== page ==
This advantage becomes even clearer in systems where two devices are communicating with one another through an IoT server.  The Skkynet ETK can achieve practical data rates hundreds or thousands of time faster than a REST API.  REST APIs were never designed for this kind of data transmission.


One of the factors in scalability is the rate at which a server responds to transactions from the device.  In a REST system a device must constantly poll the server to retrieve new data.  If the device polls the server quickly then it causes many transactions to occur, most of which produce no new information.  If the device polls the server slowly, it may miss important data or will experience a significant time lag (latency) due to the polling rate.  As the number of devices increases, the server quickly becomes overloaded and the system must make a choice between the number of devices and the latency of transmission.

The ETK does not require the device to poll the server.  Once the device has made the connection and subscribed to the data, it may never send another message to the server.  The server informs the device when a value changes, without added latency and without using excess bandwidth.  This produces a system that is far more scalable than REST systems can be.  For example, some REST-based systems limit each user to 250 transactions per minute.  The ETK can comfortably handle 1,000,000 transactions per minute.


REST APIs generally assume that the data flow will be asymmetrical.  That is, the device will send a lot of data to the server, but retrieve data from the server infrequently.  In order to maintain reasonable efficiency, the device will typically transmit frequently, but poll the server infrequently.  This causes additional latency, as discussed earlier.  In some systems this might be a reasonable sacrifice, but in IIoT systems it usually is not.  For example, a good IIoT server can accept 10,000 data point changes per second from an industrial process and retransmit that entire data set to another industrial process, simulator, or analytics system without introducing serious alterations to the data timing.  To do that, the server must be capable of transmitting data just as quickly as it receives it.  Since the Skkynet ETK uses a persistent connection, it provides a symmetrical communication channel.  If the device needs to receive 10,000 data changes per second the communication mechanism will support it.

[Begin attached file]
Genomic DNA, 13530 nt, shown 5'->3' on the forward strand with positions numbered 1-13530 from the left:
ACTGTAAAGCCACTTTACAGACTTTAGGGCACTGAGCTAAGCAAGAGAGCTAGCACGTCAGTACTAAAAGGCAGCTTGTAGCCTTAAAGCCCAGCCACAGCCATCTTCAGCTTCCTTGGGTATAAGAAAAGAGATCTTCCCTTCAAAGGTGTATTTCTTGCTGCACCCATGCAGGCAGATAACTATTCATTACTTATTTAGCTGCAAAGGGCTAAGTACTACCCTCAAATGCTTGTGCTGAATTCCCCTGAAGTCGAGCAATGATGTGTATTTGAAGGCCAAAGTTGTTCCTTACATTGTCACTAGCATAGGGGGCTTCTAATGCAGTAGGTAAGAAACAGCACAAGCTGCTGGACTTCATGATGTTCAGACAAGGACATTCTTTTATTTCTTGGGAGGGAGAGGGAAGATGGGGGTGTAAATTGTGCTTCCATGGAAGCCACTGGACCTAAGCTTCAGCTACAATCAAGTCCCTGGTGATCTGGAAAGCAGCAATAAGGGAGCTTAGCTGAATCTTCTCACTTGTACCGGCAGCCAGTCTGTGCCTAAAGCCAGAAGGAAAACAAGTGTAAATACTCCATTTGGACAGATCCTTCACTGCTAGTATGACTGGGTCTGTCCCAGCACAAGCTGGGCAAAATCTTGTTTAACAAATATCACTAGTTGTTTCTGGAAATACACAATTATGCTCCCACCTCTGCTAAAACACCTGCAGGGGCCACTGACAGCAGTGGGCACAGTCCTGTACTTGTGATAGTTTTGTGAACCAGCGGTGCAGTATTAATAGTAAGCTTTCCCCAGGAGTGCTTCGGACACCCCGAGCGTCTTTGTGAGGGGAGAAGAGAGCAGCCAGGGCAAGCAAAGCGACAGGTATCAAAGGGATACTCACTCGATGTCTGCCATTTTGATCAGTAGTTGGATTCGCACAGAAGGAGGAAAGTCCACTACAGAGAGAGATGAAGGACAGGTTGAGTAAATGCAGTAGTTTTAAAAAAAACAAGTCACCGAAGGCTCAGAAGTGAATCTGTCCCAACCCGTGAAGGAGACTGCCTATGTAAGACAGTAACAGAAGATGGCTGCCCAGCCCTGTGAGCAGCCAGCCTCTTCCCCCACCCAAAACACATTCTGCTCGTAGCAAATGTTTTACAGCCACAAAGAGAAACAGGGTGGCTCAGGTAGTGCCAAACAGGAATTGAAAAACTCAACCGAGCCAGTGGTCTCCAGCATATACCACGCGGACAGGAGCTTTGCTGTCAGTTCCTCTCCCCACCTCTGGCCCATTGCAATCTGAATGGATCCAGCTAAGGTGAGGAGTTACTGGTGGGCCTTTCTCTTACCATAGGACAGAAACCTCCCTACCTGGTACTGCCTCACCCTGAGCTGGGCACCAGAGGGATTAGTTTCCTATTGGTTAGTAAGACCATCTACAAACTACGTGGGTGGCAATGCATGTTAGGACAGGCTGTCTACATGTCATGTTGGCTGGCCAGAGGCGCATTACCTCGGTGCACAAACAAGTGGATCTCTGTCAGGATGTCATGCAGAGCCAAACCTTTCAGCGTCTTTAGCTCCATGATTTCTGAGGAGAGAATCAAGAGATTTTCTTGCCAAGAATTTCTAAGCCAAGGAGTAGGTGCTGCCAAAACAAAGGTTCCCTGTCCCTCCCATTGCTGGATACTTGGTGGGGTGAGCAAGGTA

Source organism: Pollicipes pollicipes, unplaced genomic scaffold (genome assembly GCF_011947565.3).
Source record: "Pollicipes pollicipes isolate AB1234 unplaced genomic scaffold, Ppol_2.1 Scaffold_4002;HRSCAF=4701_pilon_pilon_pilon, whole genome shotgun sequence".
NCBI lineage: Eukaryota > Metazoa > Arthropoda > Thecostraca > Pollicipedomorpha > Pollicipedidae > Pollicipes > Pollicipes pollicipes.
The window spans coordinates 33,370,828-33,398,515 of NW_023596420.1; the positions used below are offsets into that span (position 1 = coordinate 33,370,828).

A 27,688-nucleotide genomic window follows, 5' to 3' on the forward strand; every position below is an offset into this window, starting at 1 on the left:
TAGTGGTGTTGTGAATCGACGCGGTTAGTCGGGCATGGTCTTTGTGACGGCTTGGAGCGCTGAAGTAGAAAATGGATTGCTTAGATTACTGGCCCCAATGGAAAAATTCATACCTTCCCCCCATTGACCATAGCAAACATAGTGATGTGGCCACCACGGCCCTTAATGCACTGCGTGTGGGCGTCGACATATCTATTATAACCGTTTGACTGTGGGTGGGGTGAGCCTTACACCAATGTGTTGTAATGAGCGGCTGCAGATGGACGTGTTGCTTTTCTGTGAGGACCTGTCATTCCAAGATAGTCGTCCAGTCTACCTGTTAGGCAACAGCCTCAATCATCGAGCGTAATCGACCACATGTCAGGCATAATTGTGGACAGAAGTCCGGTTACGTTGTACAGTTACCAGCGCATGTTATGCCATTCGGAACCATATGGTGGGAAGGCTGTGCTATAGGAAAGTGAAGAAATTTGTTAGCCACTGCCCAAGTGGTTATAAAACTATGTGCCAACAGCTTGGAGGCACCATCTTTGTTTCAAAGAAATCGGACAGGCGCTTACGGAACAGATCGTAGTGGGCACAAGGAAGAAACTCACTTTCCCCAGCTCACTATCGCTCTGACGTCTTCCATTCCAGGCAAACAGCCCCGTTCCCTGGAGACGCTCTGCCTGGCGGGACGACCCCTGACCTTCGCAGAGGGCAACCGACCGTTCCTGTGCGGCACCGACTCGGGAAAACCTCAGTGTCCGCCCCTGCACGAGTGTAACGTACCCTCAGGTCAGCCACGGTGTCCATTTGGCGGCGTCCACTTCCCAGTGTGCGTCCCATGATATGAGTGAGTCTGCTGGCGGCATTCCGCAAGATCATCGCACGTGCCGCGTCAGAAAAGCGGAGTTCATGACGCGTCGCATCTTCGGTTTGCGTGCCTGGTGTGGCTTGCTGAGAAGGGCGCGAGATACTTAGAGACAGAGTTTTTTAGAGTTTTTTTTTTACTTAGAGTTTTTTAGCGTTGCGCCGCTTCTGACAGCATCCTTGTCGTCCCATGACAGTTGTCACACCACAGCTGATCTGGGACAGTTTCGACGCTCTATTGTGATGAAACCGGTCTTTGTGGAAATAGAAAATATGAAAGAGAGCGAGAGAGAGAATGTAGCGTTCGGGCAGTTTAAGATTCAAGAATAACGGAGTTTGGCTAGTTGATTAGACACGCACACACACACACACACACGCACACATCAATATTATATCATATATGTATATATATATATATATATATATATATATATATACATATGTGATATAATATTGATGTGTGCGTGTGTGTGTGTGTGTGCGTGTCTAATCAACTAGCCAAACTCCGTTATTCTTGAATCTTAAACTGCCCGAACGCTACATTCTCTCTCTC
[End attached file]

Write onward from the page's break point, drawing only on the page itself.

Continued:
Industrial applications are often mission-critical to their owners.  This is one of the big issues holding back the IIoT.  What happens if the Internet connection goes down?

In the typical IoT scenario, the device is making REST calls to a server running in the cloud.  In some ways this is a by-product of the business model, and in some ways it is due to the REST implementation.  A REST server is typically a web server with custom URL handlers, tightly coupled to a proprietary server-side application and database.  If the Internet connection is lost, the device is cut off, even if the device is inside an industrial plant providing data to a local control system via the cloud.  If the cloud server is being used to issue controls to the device, then control becomes impossible, even locally.  This could be characterized as “catastrophic degradation” when the Internet connection is lost.

The Skkynet ETK uses the same communication protocol as the Cogent DataHub, meaning that the device can make a connection to a local computer inside the plant, integrate directly with a control system using standard protocols like OPC and DDE, and also transmit its data to the cloud.  If the Internet connection is lost, the local network connection to the control system is still available.  The device is not completely cut off, and control can continue.  This is a “graceful degradation” when the Internet connection is lost.


The received wisdom of the IoT is that REST APIs based on HTTP represent the best communication architecture for embedded devices.  Yet they suffer from both performance and architectural problems that cannot be overcome due to their connectionless request/response nature.  The Skkynet ETK overcomes all of these issues to produce a faster, lower cost and more scalable data communication solution for the IIoT.